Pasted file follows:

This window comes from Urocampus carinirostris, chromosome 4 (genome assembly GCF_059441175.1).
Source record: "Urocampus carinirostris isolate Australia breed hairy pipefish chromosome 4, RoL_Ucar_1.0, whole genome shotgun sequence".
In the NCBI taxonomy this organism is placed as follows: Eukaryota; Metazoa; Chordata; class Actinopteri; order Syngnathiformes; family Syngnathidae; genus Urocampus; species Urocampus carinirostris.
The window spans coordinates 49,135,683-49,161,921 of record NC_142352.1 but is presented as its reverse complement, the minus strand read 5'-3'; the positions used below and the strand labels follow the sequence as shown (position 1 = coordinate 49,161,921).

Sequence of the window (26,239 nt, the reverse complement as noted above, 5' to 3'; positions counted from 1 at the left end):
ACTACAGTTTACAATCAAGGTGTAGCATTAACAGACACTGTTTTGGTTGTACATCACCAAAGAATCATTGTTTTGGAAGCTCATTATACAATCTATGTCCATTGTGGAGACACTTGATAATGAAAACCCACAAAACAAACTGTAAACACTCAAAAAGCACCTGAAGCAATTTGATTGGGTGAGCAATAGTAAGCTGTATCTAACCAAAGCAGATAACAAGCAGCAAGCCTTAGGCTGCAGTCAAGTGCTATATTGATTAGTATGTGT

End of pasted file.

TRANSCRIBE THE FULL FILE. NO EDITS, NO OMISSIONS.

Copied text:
This window comes from Urocampus carinirostris, chromosome 4 (genome assembly GCF_059441175.1).
Source record: "Urocampus carinirostris isolate Australia breed hairy pipefish chromosome 4, RoL_Ucar_1.0, whole genome shotgun sequence".
In the NCBI taxonomy this organism is placed as follows: Eukaryota; Metazoa; Chordata; class Actinopteri; order Syngnathiformes; family Syngnathidae; genus Urocampus; species Urocampus carinirostris.
The window spans coordinates 49,135,683-49,161,921 of record NC_142352.1 but is presented as its reverse complement, the minus strand read 5'-3'; the positions used below and the strand labels follow the sequence as shown (position 1 = coordinate 49,161,921).

Sequence of the window (26,239 nt, the reverse complement as noted above, 5' to 3'; positions counted from 1 at the left end):
ACTACAGTTTACAATCAAGGTGTAGCATTAACAGACACTGTTTTGGTTGTACATCACCAAAGAATCATTGTTTTGGAAGCTCATTATACAATCTATGTCCATTGTGGAGACACTTGATAATGAAAACCCACAAAACAAACTGTAAACACTCAAAAAGCACCTGAAGCAATTTGATTGGGTGAGCAATAGTAAGCTGTATCTAACCAAAGCAGATAACAAGCAGCAAGCCTTAGGCTGCAGTCAAGTGCTATATTGATTAGTATGTGT